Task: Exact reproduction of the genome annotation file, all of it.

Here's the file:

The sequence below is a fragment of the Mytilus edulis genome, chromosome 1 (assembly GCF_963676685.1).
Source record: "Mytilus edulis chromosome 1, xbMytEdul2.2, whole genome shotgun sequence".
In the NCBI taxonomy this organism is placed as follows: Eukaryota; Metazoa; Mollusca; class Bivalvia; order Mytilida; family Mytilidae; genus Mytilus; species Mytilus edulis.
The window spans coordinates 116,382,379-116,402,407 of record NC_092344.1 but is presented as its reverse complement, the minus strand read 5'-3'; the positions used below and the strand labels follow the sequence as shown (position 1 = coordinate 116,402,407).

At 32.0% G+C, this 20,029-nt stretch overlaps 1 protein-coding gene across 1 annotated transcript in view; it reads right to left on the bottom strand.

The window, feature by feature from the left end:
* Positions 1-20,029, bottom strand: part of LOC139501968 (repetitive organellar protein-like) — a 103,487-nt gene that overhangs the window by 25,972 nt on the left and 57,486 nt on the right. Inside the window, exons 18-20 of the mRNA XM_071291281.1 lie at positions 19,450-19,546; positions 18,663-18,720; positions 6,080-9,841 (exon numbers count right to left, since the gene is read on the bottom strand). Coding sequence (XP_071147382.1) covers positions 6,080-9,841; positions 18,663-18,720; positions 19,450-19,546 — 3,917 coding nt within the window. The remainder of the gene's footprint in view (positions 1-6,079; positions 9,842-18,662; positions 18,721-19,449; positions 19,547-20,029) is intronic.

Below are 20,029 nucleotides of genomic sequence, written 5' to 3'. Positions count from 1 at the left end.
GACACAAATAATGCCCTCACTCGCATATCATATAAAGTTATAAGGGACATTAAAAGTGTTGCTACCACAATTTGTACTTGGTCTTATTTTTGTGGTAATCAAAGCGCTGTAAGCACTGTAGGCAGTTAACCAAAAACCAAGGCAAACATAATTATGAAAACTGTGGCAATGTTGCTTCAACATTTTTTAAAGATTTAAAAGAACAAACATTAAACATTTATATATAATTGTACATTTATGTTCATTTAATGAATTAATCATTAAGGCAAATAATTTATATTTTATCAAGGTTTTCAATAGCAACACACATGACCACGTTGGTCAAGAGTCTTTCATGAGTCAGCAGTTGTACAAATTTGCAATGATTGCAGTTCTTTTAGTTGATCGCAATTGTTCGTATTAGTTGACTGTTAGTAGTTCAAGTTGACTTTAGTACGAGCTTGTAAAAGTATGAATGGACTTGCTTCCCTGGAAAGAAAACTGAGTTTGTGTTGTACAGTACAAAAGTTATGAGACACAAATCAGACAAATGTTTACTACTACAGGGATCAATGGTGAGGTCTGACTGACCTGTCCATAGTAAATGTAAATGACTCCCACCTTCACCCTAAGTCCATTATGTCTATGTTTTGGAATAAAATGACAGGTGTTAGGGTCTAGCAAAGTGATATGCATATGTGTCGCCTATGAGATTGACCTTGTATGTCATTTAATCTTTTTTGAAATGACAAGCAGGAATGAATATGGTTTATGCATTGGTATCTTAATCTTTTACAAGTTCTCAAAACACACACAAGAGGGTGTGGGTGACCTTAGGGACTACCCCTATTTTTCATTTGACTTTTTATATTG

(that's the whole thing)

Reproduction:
The sequence below is a fragment of the Mytilus edulis genome, chromosome 1 (assembly GCF_963676685.1).
Source record: "Mytilus edulis chromosome 1, xbMytEdul2.2, whole genome shotgun sequence".
In the NCBI taxonomy this organism is placed as follows: Eukaryota; Metazoa; Mollusca; class Bivalvia; order Mytilida; family Mytilidae; genus Mytilus; species Mytilus edulis.
The window spans coordinates 116,382,379-116,402,407 of record NC_092344.1 but is presented as its reverse complement, the minus strand read 5'-3'; the positions used below and the strand labels follow the sequence as shown (position 1 = coordinate 116,402,407).

At 32.0% G+C, this 20,029-nt stretch overlaps 1 protein-coding gene across 1 annotated transcript in view; it reads right to left on the bottom strand.

The window, feature by feature from the left end:
* Positions 1-20,029, bottom strand: part of LOC139501968 (repetitive organellar protein-like) — a 103,487-nt gene that overhangs the window by 25,972 nt on the left and 57,486 nt on the right. Inside the window, exons 18-20 of the mRNA XM_071291281.1 lie at positions 19,450-19,546; positions 18,663-18,720; positions 6,080-9,841 (exon numbers count right to left, since the gene is read on the bottom strand). Coding sequence (XP_071147382.1) covers positions 6,080-9,841; positions 18,663-18,720; positions 19,450-19,546 — 3,917 coding nt within the window. The remainder of the gene's footprint in view (positions 1-6,079; positions 9,842-18,662; positions 18,721-19,449; positions 19,547-20,029) is intronic.

Below are 20,029 nucleotides of genomic sequence, written 5' to 3'. Positions count from 1 at the left end.
GACACAAATAATGCCCTCACTCGCATATCATATAAAGTTATAAGGGACATTAAAAGTGTTGCTACCACAATTTGTACTTGGTCTTATTTTTGTGGTAATCAAAGCGCTGTAAGCACTGTAGGCAGTTAACCAAAAACCAAGGCAAACATAATTATGAAAACTGTGGCAATGTTGCTTCAACATTTTTTAAAGATTTAAAAGAACAAACATTAAACATTTATATATAATTGTACATTTATGTTCATTTAATGAATTAATCATTAAGGCAAATAATTTATATTTTATCAAGGTTTTCAATAGCAACACACATGACCACGTTGGTCAAGAGTCTTTCATGAGTCAGCAGTTGTACAAATTTGCAATGATTGCAGTTCTTTTAGTTGATCGCAATTGTTCGTATTAGTTGACTGTTAGTAGTTCAAGTTGACTTTAGTACGAGCTTGTAAAAGTATGAATGGACTTGCTTCCCTGGAAAGAAAACTGAGTTTGTGTTGTACAGTACAAAAGTTATGAGACACAAATCAGACAAATGTTTACTACTACAGGGATCAATGGTGAGGTCTGACTGACCTGTCCATAGTAAATGTAAATGACTCCCACCTTCACCCTAAGTCCATTATGTCTATGTTTTGGAATAAAATGACAGGTGTTAGGGTCTAGCAAAGTGATATGCATATGTGTCGCCTATGAGATTGACCTTGTATGTCATTTAATCTTTTTTGAAATGACAAGCAGGAATGAATATGGTTTATGCATTGGTATCTTAATCTTTTACAAGTTCTCAAAACACACACAAGAGGGTGTGGGTGACCTTAGGGACTACCCCTATTTTTCATTTGACTTTTTATATTG